'Vanity Fair' editor to head literary magazine

WASHINGTON - Tina Brown (above) is resigning as editor of Vanity Fair, a position she has held since 1984, to take over at the New Yorker, the most venerable and prestigious literary magazine in the United States, and like Vanity Fair owned by the media magnate S I Newhouse, writes Rupert Cornwell.

Ms Brown will become editor of the New Yorker in October, with the task of bringing 'new blood' to a publication which, for all its lofty reputation and its marketing slogan - 'the best magazine in the world, probably the best magazine there ever was' - is suffering from a stagnation in editorial content and advertising revenues. In the past eight years, Ms Brown, who became editor of Tatler in 1979 at the age of 25, has transformed Vanity Fair into one of the few up-market and widely read general interest magazines in the US. Over the period its circulation quadrupled to almost 800,000.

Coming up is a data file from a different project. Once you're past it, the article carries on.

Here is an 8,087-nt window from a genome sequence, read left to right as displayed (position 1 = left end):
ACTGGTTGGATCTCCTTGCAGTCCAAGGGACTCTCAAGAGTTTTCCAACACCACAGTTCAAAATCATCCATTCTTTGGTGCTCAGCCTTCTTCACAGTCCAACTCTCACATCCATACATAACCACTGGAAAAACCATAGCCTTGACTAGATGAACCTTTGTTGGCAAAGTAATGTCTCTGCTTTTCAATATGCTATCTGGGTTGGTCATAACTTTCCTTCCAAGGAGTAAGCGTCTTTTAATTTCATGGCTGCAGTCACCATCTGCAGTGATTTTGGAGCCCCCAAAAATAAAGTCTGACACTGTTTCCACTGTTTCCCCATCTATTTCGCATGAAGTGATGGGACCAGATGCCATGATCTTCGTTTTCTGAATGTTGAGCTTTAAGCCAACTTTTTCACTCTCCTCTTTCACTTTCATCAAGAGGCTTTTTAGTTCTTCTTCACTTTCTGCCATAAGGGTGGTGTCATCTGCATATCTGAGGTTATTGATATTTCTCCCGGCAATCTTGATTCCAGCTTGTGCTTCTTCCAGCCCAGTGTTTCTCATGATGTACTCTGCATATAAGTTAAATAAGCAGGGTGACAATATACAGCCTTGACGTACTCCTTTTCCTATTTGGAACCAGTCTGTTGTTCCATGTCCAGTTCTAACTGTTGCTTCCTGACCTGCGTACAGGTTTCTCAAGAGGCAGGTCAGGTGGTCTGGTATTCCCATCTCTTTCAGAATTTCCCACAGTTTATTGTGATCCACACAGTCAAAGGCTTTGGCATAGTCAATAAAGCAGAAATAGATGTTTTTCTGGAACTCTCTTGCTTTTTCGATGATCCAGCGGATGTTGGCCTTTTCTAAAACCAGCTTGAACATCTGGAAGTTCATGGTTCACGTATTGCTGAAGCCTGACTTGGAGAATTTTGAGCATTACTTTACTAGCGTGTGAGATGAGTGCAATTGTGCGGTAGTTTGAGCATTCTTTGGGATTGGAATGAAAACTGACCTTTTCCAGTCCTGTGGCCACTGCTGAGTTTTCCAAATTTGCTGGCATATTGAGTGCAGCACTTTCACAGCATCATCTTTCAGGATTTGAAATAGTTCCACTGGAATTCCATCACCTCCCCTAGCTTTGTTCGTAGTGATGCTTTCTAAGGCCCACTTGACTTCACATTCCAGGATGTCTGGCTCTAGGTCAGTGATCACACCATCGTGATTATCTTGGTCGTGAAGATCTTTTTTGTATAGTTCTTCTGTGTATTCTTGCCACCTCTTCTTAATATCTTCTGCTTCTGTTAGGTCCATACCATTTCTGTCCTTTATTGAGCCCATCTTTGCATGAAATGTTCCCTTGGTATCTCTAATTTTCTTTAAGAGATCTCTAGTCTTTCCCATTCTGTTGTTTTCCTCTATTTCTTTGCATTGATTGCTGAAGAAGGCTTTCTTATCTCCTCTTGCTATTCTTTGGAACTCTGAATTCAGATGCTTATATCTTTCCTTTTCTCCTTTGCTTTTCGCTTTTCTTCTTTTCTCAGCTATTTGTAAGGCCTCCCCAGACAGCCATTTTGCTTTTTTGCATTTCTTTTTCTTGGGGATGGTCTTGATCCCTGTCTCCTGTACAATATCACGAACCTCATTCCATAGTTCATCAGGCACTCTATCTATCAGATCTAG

Her challenge is to bring this dynamism to the staid New Yorker, but without sacrificing its own peculiar dignity and character. Changes would be 'thoughtful and considered', Ms Brown, who was born in Britain, said yesterday: 'It's not going to become a reproduction or a clone of Vanity Fair, the New Yorker is the greatest intellectual and literary magazine in the US.'

(Photograph omitted)

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